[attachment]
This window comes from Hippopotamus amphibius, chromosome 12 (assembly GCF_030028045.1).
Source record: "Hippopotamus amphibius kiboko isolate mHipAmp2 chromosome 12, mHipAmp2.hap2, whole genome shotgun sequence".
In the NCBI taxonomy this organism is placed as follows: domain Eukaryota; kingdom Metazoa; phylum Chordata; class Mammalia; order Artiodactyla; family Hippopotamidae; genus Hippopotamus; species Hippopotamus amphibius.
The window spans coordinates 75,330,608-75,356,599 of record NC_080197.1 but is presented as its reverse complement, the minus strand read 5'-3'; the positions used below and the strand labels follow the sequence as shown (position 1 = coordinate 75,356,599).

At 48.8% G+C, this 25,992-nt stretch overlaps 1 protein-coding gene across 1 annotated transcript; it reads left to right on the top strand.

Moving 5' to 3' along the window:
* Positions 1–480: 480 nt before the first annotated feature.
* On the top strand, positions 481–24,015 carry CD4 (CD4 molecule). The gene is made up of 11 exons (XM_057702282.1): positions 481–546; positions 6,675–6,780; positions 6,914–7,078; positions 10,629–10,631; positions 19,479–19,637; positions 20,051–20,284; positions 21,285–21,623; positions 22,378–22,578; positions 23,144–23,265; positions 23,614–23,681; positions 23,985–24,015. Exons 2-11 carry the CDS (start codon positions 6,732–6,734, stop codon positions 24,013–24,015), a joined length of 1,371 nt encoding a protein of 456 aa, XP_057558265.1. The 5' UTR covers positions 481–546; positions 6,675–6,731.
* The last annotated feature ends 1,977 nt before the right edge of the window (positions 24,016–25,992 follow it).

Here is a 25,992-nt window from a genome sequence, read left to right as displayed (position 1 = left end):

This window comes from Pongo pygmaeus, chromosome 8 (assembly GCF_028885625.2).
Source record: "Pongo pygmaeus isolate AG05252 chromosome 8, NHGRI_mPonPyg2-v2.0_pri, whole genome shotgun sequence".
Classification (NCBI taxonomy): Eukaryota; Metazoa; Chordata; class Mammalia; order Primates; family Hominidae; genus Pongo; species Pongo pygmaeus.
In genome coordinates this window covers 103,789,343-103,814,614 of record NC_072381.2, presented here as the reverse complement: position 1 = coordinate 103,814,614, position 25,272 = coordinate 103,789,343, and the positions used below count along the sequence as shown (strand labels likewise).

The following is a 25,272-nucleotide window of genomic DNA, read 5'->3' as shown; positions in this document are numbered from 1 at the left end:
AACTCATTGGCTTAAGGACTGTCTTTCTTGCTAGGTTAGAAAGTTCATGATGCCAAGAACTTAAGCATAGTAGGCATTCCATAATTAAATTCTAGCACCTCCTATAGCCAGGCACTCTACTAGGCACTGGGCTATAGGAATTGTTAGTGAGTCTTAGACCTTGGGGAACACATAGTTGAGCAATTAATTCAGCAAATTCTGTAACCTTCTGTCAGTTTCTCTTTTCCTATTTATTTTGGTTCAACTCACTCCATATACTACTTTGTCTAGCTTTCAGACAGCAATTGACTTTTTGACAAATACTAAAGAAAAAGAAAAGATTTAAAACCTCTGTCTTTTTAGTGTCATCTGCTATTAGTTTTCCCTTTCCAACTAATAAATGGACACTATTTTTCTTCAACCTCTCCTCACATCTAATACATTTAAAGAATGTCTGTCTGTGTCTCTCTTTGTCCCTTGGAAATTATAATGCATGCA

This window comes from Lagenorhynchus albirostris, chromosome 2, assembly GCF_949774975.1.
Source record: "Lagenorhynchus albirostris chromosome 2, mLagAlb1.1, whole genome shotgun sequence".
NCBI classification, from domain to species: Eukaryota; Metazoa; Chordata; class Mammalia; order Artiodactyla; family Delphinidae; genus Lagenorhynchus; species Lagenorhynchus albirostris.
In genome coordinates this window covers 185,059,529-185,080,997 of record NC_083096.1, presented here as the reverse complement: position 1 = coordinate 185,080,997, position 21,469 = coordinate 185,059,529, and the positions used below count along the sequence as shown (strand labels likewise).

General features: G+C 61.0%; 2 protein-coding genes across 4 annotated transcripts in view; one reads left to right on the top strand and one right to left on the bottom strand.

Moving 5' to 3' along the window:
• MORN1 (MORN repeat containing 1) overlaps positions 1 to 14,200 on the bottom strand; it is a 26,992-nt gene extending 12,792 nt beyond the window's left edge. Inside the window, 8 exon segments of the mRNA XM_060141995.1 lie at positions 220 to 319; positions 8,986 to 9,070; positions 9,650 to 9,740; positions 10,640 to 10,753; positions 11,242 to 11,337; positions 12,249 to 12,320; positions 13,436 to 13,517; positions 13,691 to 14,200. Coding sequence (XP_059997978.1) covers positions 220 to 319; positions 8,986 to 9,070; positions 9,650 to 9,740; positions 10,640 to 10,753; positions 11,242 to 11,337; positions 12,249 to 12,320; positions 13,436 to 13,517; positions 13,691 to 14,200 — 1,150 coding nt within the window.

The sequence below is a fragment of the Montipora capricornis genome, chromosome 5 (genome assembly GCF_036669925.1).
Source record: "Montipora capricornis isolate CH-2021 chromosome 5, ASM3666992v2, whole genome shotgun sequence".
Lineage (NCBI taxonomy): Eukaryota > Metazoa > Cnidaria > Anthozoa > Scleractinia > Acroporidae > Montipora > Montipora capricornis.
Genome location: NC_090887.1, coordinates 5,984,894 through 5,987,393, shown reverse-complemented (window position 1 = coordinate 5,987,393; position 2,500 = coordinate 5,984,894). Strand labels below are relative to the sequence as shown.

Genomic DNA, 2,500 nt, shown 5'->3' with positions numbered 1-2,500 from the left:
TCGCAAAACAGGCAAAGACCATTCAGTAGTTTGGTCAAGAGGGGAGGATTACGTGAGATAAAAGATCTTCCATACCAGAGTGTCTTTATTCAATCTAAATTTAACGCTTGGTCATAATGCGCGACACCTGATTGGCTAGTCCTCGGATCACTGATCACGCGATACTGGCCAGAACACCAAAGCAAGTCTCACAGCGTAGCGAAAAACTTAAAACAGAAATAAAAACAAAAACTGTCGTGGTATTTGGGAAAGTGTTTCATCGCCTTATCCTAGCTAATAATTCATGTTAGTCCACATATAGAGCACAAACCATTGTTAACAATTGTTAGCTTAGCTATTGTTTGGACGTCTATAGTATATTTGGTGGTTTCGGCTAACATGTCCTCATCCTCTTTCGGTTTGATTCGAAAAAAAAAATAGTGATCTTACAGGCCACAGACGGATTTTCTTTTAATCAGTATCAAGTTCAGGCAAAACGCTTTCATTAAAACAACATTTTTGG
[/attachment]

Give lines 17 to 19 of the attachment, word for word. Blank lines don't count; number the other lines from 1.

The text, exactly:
This window comes from Lagenorhynchus albirostris, chromosome 2, assembly GCF_949774975.1.
Source record: "Lagenorhynchus albirostris chromosome 2, mLagAlb1.1, whole genome shotgun sequence".
NCBI classification, from domain to species: Eukaryota; Metazoa; Chordata; class Mammalia; order Artiodactyla; family Delphinidae; genus Lagenorhynchus; species Lagenorhynchus albirostris.